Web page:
James B. Belford and Alvin Marsh, (George H. Kohn, on the brief,) for appellant. Charles Hartzell, (J. 'McD. Patterson, on the brief,) for appellees. Before CALDWELL and SANBORN, Circuit Judges, and THAYER, District Judge. CALDWELL, Circuit Judge, (after stating the facts.) The eontract between the parties, in legal effect, is a contract ofpartnersbip. By its terms one party contributes to the business of the partnership the use of the theater building, and is to pay certain expenses incident to the use thereof, and the other party contributes his time and. skill in the management and conduct of the business, and is to pay So fixed sum per month for lighting and heating the building,
LEA VITTV. WINDSOR LAND & INVESTMENT CO.
and in addition tilereto a fixed· sum for rent, and tile lessor is to receive, "as additional rent, .. .. .. one halt of the net annual profits accruing. from the business of the theater," and e:wh party is to pay one half of the losses of the business. This constitutes them partners. If tile agreement between the parties was a lease, simply, the cause would not, upon the allegations of tile original bill, be one of equitable cognizance; for, divested of the element of partnership, it would have been a bill fora summary proceeding in tile nature of a forcible entry and detainer, or an :wtion of ejectment, and must have been dismissed upon the ground that the complainant had a plain, speedy, and adequate remedy at law. But, in view of tile partnership relation created by this contr:wt, the jurisdiction of equity to entertain the original bill seems to be clear. The case of Marble Co. v. Ripley, 10 Wall. 339, 350, is an authority directly in point. .That case shows that the contr:wt in tile case at bar is, in the language of Mr. Justice Strong, "in a very practical sense, a con· tract of partnership." The case is also an authority for the rule that equity will interfere by injunction to restrain one partner from violating the rights of his copartner, even when the dissolution of the partnership is not contemplated The reason for this rule is thus stated I,y Vice Chancellor Wigram in Fairthorne v. Weston, 3 Hare, 387:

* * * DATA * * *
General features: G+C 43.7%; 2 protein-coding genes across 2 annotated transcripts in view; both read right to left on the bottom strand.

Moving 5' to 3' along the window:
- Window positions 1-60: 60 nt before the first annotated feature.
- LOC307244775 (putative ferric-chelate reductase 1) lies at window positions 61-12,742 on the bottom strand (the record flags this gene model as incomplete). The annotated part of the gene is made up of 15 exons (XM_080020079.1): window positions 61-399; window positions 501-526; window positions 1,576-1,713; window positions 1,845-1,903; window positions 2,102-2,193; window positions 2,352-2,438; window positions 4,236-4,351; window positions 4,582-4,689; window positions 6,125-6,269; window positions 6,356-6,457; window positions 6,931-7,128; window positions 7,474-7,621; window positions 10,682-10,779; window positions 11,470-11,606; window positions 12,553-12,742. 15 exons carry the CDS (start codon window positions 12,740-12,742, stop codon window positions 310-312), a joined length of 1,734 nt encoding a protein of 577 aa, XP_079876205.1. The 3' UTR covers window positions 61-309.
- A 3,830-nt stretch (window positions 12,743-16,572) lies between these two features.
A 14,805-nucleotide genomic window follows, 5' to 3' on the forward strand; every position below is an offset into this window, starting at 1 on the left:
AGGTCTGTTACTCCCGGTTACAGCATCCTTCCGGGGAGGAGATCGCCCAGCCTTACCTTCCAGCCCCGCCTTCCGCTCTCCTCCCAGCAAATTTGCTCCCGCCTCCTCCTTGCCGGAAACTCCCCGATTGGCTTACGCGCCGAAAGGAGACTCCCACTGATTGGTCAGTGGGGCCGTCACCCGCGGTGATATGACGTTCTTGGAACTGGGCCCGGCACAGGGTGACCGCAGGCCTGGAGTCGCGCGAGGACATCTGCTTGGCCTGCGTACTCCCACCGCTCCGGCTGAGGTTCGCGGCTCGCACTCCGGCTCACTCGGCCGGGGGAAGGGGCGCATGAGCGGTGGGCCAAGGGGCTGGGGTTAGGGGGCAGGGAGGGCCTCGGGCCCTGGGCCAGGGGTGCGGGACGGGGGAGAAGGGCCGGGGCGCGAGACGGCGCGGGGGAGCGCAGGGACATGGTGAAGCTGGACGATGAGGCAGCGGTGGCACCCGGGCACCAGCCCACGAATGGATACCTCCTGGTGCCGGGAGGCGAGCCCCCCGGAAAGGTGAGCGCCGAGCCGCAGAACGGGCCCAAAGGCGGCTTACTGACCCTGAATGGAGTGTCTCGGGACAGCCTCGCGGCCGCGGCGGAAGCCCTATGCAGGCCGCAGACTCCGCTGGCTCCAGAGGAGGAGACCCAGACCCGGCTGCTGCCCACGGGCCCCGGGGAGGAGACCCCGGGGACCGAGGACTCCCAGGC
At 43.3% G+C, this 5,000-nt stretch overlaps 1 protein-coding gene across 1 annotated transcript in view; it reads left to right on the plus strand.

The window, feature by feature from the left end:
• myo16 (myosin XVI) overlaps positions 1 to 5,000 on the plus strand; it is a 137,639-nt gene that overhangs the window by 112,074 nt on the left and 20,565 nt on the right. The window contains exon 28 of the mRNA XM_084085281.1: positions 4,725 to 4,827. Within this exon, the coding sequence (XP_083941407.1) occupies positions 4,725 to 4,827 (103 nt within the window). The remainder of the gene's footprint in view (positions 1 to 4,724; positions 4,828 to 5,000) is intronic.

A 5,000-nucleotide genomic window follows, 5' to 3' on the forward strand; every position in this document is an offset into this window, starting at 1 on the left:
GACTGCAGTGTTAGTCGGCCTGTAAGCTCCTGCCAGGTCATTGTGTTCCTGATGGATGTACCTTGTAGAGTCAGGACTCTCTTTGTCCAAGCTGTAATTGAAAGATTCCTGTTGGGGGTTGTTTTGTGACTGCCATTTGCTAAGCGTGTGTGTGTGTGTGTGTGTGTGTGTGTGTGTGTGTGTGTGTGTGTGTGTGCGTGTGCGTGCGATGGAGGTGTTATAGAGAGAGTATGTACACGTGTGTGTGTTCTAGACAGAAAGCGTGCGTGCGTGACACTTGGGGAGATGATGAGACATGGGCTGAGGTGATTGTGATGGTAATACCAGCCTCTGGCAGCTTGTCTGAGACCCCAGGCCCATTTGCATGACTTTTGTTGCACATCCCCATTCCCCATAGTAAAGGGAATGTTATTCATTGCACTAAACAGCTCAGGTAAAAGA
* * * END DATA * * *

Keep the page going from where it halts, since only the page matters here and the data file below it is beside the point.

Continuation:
"It that were the rule of the court, If a blll would In no case lleto compel a man to observe the covenants of a partnership deed nnless the bill seeks a dIssolution of the partnershIp, It Is obvious that a person fraudulently Inclined might, of his own mere will and pleasure, compel bis copartner to submit to the alternative of dIssolving a partnershIp, or ruin him by a continued violation of the partnership contract."